At exactly 04.09 we found his tracks. We felt confident. Three young PH’s hunting together with two highly skilled trackers and enough stamina to walk the soles off any decent boots. Things started easy, the tracks were clear to follow, the Dugga boy had fed close to the pan for most of the evening. The tracks led us into the forest. For the first hour under forest canopy the going was good. Then we found blood, fresh tracks with old dung, then new dung with what we believed were old tracks. Suddenly at the base of a termite mound everything disappeared. We back tracked, checked, double checked, and rechecked again. The trackers were using every inch of experience ever instilled within them, to no avail.
After a lengthy discussion and the acceptance of a lost track we made the call to head back to the pan. If these tracks were not proving any worth, then surely the Dugga Boy was still in the pan, hiding in the Papyrus beds. We knew for a fact that he had entered the pan, as we’d swept the entry path with branches the previous afternoon.
With rifles loaded and ready to rock, together with our trackers and firmly gripped machetes, we entered the Papyrus. Within minutes our shooting lanes had all but vanished and we were gripped in a maze of reed. This was clearly not the smartest move to date. Friend and local PH, Poen van Zyl, turned to me at one stage; “Whatever you do NEVER tell my dad we did this, he’ll kill me if this Dugga Boy doesn’t”, he whispered. He had a good point. We were playing with our lives. Shorty, one of our trackers and the oldest of our hunting party was clearly not happy either. As he put it, he had done this before and had come bursting out of the Papyrus on numerous occasions, and that bursting was often on the boss of a Cape Buffalo.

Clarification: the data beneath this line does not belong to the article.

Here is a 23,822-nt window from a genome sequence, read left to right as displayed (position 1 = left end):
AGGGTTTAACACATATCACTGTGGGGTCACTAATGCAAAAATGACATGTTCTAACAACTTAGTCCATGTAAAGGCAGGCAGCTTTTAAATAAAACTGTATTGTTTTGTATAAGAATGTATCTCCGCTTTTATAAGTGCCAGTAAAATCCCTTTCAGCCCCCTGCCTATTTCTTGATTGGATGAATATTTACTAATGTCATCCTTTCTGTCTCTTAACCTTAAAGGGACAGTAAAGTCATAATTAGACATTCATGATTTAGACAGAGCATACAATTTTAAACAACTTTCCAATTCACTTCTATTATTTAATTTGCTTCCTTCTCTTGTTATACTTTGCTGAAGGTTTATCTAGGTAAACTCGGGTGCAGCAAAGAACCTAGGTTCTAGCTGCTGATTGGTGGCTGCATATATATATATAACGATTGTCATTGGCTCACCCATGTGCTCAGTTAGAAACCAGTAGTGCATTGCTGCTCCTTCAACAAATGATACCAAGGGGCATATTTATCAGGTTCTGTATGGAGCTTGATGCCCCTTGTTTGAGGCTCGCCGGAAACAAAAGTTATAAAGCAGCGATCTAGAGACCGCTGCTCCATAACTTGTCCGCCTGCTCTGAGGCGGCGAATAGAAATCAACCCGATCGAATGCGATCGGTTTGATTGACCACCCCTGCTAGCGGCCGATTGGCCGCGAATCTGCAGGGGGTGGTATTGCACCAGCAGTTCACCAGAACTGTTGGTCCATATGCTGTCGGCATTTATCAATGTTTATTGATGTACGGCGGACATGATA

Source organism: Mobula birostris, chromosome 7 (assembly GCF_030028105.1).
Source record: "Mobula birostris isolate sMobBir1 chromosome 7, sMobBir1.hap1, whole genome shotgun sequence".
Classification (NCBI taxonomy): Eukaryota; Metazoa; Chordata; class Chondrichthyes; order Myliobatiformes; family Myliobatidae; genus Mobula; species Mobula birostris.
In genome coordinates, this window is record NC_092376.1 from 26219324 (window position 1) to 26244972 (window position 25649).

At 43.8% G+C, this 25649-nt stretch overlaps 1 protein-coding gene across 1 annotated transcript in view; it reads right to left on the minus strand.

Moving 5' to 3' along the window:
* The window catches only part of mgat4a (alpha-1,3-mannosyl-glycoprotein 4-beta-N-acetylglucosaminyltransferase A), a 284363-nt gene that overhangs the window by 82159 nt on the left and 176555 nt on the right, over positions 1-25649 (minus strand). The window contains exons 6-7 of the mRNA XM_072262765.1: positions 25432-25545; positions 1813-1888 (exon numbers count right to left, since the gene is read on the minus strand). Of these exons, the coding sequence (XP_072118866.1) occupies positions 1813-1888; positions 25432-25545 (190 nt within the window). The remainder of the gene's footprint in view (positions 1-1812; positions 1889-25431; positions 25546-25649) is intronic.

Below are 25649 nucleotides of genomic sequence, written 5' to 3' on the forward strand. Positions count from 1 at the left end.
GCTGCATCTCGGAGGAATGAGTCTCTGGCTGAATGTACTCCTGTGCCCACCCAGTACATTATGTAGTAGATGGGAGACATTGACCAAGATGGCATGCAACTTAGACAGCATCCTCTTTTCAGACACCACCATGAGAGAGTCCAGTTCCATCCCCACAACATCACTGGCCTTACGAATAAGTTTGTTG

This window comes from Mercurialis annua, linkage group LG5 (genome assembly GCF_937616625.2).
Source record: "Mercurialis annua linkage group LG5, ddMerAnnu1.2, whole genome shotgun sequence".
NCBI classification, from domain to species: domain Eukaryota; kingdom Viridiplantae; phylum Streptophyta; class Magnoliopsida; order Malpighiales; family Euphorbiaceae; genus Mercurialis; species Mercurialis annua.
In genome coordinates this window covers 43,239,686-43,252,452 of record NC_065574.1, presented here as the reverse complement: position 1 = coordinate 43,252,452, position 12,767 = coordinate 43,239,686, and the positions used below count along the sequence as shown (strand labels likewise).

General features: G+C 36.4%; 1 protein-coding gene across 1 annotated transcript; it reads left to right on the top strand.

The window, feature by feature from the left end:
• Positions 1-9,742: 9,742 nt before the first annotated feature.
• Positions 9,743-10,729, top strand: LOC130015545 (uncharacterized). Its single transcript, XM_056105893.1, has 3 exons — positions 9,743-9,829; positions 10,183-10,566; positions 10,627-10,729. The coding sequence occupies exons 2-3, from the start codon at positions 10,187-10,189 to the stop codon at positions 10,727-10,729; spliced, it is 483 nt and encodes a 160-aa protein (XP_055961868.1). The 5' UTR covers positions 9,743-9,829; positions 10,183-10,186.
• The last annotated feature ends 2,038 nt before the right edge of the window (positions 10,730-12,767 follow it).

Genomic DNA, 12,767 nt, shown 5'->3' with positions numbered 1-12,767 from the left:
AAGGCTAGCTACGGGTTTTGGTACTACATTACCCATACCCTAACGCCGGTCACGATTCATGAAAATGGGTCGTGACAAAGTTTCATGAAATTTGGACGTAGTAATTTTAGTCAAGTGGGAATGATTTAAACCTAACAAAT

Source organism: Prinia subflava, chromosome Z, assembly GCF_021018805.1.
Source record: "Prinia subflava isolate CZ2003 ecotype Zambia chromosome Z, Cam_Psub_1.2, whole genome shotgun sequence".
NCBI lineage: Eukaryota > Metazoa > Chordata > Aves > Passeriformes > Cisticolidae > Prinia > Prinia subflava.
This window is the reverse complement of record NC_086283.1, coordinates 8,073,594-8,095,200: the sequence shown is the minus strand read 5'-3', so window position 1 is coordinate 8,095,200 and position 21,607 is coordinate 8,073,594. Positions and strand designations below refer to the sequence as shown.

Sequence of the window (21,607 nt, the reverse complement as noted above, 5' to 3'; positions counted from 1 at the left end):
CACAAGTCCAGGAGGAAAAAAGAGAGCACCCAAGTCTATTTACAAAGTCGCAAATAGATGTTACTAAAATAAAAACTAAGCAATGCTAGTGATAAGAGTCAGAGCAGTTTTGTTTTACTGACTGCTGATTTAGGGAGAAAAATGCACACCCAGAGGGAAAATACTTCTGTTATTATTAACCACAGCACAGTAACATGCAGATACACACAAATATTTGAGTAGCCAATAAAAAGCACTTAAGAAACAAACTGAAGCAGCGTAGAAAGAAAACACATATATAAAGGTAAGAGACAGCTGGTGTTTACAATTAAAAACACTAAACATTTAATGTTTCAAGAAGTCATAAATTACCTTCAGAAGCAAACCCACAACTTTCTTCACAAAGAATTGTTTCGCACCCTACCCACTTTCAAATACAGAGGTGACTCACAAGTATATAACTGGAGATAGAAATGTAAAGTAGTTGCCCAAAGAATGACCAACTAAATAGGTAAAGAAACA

With that in mind we called it a morning and headed back for lunch.
Day 4 – We got skunked!
Most safaris should at times experience a skunk day. One of those days where things just don’t go your way. When everything you attempt seems to bare no results. On day four we didn’t find a single fresh track. It was a much-needed day, sent by the hunting gods to remind us why we love this sport so much.
Day 5 – The safari jitters may be starting to set in …
As Professional Hunters we all share a similar problem from time to time. There are occasions when our friends/clients/hunters start questioning the area, the game and ultimately you as the PH. Fortunately for me and I can speak for most, the PH always seems to pull through somehow or another. When the spirit of success returns, and the clients questioning concerns seem a thing of the past and a mere distant thought, we are quick to forget that period of distress.
As the client on this particular occasion it was rewarding to see the effort put in by a team under pressure. Remember this was the second last day of the hunting season. Poen and his team dug deep – keeping the safari jitters at bay.
My Cape Buffalo – To be honest, I didn’t visualize the shot like many of my clients tell me they do. I didn’t watch hundreds of DVD’s or read a book about how to drop a Buffalo in one perfectly placed shot. I’m a practical guy, if a Steenbuck drops in his tracks with a shot on the shoulder, and a Kudu drops a few yards further with a shot on the shoulder, then surely a Cape Buffalo shot with a 416 should drop sooner rather than later with a perfectly placed shot on the shoulder.